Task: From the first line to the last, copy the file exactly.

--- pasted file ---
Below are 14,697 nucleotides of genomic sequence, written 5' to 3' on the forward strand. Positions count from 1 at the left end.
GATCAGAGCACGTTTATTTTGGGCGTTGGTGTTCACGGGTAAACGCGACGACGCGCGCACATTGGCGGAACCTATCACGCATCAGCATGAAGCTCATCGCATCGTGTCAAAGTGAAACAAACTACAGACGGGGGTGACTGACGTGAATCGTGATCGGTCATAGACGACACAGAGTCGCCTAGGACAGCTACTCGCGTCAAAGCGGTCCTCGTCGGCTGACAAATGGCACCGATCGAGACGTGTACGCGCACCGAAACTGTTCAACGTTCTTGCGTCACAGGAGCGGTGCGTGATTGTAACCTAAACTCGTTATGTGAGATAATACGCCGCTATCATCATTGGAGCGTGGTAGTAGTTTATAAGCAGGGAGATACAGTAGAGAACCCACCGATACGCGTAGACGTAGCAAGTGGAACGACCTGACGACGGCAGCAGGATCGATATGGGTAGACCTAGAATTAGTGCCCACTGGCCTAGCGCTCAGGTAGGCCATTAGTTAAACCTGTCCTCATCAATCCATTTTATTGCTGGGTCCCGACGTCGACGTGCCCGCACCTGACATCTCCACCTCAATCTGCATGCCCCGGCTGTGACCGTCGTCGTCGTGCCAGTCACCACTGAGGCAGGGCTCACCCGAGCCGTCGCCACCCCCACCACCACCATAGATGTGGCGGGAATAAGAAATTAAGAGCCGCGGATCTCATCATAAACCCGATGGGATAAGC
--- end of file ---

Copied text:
Below are 14,697 nucleotides of genomic sequence, written 5' to 3' on the forward strand. Positions count from 1 at the left end.
GATCAGAGCACGTTTATTTTGGGCGTTGGTGTTCACGGGTAAACGCGACGACGCGCGCACATTGGCGGAACCTATCACGCATCAGCATGAAGCTCATCGCATCGTGTCAAAGTGAAACAAACTACAGACGGGGGTGACTGACGTGAATCGTGATCGGTCATAGACGACACAGAGTCGCCTAGGACAGCTACTCGCGTCAAAGCGGTCCTCGTCGGCTGACAAATGGCACCGATCGAGACGTGTACGCGCACCGAAACTGTTCAACGTTCTTGCGTCACAGGAGCGGTGCGTGATTGTAACCTAAACTCGTTATGTGAGATAATACGCCGCTATCATCATTGGAGCGTGGTAGTAGTTTATAAGCAGGGAGATACAGTAGAGAACCCACCGATACGCGTAGACGTAGCAAGTGGAACGACCTGACGACGGCAGCAGGATCGATATGGGTAGACCTAGAATTAGTGCCCACTGGCCTAGCGCTCAGGTAGGCCATTAGTTAAACCTGTCCTCATCAATCCATTTTATTGCTGGGTCCCGACGTCGACGTGCCCGCACCTGACATCTCCACCTCAATCTGCATGCCCCGGCTGTGACCGTCGTCGTCGTGCCAGTCACCACTGAGGCAGGGCTCACCCGAGCCGTCGCCACCCCCACCACCACCATAGATGTGGCGGGAATAAGAAATTAAGAGCCGCGGATCTCATCATAAACCCGATGGGATAAGC